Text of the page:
- Google is letting brands and retailers show product listings in its search results for free, instead of requiring them to pay for sponsored listings. The search giant is rolling out the free listings first on mobile in the U.S., followed by desktop, Bill Ready, president of commerce at Google, announced in a blog post.
- The free listings on Google search initially will appear in a product information panel that shows pictures of a product, a list of retailers that sell it, the price and shipping information, along with a link to the seller's website. Brands and retailers that want to list their products for free in Google search results can visit the company's help page for more information.
- Shopping ads will continue to appear separately at the top of search results, giving marketers a way to stand out among the search results. Google plans to release more updates soon, per its blog post.
Google's free product listings in search results are positive for mobile marketers that want to showcase their wares to consumers when they're most ready to shop. For retailers that have been forced to close brick-and-mortar stores during the coronavirus pandemic, the free product listings can help to drive website traffic among consumers who shop on Google, which the company claims numbers hundreds of millions worldwide each day.
Google's free product listings come two months after the search giant started offering free listings on Google Shopping, its section dedicated to e-commerce. The expansion of free listings to Google search results increases the likelihood that consumers will discover brands and retailers instead of taking the extra step of visiting Google Shopping, which offers more tools to help narrow down product searches by price, brand, seller, availability and location, among other attributes. Since adding free listings to Google Shopping, the company saw an average 130% jump in impressions for ads and listings in the U.S., along with a 70% gain in clicks, compared with a control group, TechCrunch reported.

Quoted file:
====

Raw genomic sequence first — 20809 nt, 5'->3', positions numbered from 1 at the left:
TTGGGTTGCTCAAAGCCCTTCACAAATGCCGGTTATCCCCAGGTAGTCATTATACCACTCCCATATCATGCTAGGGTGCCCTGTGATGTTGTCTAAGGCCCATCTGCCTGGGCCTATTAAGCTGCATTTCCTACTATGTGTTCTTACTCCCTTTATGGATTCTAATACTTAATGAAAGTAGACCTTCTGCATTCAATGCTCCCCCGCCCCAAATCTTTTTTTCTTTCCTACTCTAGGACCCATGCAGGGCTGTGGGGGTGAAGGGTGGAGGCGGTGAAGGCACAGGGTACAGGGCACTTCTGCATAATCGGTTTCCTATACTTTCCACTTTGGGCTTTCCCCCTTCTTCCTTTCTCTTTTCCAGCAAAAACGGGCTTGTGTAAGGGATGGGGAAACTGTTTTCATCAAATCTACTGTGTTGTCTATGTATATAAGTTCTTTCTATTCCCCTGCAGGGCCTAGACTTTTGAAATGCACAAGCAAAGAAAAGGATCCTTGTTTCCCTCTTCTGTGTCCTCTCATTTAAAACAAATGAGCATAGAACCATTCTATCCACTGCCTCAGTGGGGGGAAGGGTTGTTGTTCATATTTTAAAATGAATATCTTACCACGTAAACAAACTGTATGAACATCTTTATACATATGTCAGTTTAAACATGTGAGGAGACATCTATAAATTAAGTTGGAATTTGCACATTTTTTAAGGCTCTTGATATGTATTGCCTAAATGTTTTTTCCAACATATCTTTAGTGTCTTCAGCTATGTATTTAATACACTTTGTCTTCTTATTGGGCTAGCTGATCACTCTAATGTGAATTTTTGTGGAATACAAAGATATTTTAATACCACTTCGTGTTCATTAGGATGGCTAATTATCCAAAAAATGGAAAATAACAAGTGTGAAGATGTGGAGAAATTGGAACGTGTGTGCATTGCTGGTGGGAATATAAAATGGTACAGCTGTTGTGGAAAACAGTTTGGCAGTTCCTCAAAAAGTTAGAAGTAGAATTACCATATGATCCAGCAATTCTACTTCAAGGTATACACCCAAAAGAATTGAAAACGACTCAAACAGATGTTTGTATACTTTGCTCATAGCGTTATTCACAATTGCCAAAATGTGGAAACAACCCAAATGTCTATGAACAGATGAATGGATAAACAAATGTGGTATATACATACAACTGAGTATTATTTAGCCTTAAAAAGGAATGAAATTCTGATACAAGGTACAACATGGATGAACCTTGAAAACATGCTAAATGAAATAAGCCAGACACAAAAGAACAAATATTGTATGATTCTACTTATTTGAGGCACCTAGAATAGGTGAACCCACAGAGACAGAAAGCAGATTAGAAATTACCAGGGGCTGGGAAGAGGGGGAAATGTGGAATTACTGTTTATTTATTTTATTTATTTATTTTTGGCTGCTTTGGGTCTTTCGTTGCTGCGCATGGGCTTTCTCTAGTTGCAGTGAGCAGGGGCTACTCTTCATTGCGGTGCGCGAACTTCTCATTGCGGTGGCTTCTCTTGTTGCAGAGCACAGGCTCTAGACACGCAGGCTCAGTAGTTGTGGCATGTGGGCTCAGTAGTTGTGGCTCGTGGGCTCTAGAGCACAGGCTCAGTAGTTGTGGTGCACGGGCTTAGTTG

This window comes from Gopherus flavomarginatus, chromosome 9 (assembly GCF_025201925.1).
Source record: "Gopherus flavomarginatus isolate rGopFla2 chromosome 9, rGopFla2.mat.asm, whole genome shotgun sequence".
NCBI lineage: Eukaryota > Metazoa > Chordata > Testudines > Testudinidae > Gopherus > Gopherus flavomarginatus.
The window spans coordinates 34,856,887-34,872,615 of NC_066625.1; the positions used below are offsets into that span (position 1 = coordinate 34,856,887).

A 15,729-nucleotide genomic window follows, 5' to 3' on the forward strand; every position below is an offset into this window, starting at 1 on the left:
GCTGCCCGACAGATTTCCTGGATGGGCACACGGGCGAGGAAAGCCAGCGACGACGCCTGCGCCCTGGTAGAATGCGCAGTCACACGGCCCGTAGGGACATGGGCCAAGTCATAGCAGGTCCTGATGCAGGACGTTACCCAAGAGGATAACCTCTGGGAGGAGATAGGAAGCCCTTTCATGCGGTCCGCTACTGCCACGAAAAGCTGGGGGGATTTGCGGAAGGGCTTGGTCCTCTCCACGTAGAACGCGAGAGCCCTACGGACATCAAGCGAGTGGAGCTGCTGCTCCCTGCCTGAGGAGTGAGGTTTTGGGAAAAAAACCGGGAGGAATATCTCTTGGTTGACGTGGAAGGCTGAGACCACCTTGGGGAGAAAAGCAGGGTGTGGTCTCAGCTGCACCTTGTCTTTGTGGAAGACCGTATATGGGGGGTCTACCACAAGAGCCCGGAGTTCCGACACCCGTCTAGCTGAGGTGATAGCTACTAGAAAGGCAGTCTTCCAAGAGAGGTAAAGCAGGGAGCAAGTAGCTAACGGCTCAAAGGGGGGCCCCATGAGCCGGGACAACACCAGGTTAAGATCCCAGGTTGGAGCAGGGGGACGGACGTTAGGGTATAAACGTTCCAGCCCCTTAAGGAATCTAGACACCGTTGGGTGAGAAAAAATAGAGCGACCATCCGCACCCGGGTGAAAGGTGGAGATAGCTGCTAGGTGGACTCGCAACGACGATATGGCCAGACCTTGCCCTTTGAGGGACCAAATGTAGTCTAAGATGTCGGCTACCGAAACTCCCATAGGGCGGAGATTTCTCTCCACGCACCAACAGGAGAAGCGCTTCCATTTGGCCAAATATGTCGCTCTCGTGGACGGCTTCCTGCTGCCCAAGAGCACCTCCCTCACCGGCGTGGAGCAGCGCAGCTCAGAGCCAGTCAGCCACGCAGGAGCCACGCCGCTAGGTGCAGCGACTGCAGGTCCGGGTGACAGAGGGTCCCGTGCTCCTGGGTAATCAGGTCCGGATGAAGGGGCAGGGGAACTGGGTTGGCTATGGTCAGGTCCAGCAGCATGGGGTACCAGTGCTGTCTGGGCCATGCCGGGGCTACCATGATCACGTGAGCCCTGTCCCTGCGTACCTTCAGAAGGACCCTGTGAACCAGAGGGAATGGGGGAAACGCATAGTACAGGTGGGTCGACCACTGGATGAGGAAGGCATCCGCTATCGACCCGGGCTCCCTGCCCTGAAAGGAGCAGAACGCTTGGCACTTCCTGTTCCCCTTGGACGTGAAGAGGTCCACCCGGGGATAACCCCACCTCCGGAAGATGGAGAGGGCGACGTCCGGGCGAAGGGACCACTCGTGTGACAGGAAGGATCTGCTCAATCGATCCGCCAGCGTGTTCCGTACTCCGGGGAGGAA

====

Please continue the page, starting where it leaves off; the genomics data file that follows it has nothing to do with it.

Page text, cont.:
Google's push into e-commerce also includes the addition of more shopping features to its Google Pay payment app as part of a major overhaul, as reported by the Information. Google this year also added a section to its shopping site that lets mobile users see a variety of clothing and accessories products from multiple online stores. Last year, the company redesigned Google Shopping to include features like price-tracking, which followed efforts that brought new ad formats to the Shopping tab.
For Google, the free product listings in search results are another step in supporting e-commerce services that appeal to more consumers and support sales of paid listings. Google's parent company Alphabet generates 82% of its revenue from advertising on its digital properties that include the video-sharing site YouTube. That dependence on advertising makes the company especially vulnerable to an expected 3% decline in digital ad spending this year because of the coronavirus pandemic's negative effects on the economy, as forecast by media agency GroupM. Google's U.S. ad revenue is forecast to fall 5.3% to $39.6 billion this year, the first decline since researcher eMarketer began estimating the company's revenue.
Google also has faced a growing threat from Amazon's push into the digital advertising market, leading some marketers to reportedly shift as much as 50% to 60% of their search budgets from Google to Amazon in recent years. Amazon has become the most popular starting point for product searches as well, per researcher Jumpshot.
The surge in e-commerce during the coronavirus pandemic has benefited Amazon, making it a more vital advertising and direct sales platform for marketers. Amazon's revenue jumped 26% to $36.7 billion in Q1 from a year earlier, while its advertising and other revenue increased 44% to $3.9 billion. The company is forecast to boost its U.S. ad revenue by 24% to $12.3 billion this year and expand its market share to 9.5% from 7.8%, per eMarketer. That expansion will eat into Google's share, which is expected to slide to about 29% from 32%, the researcher estimated.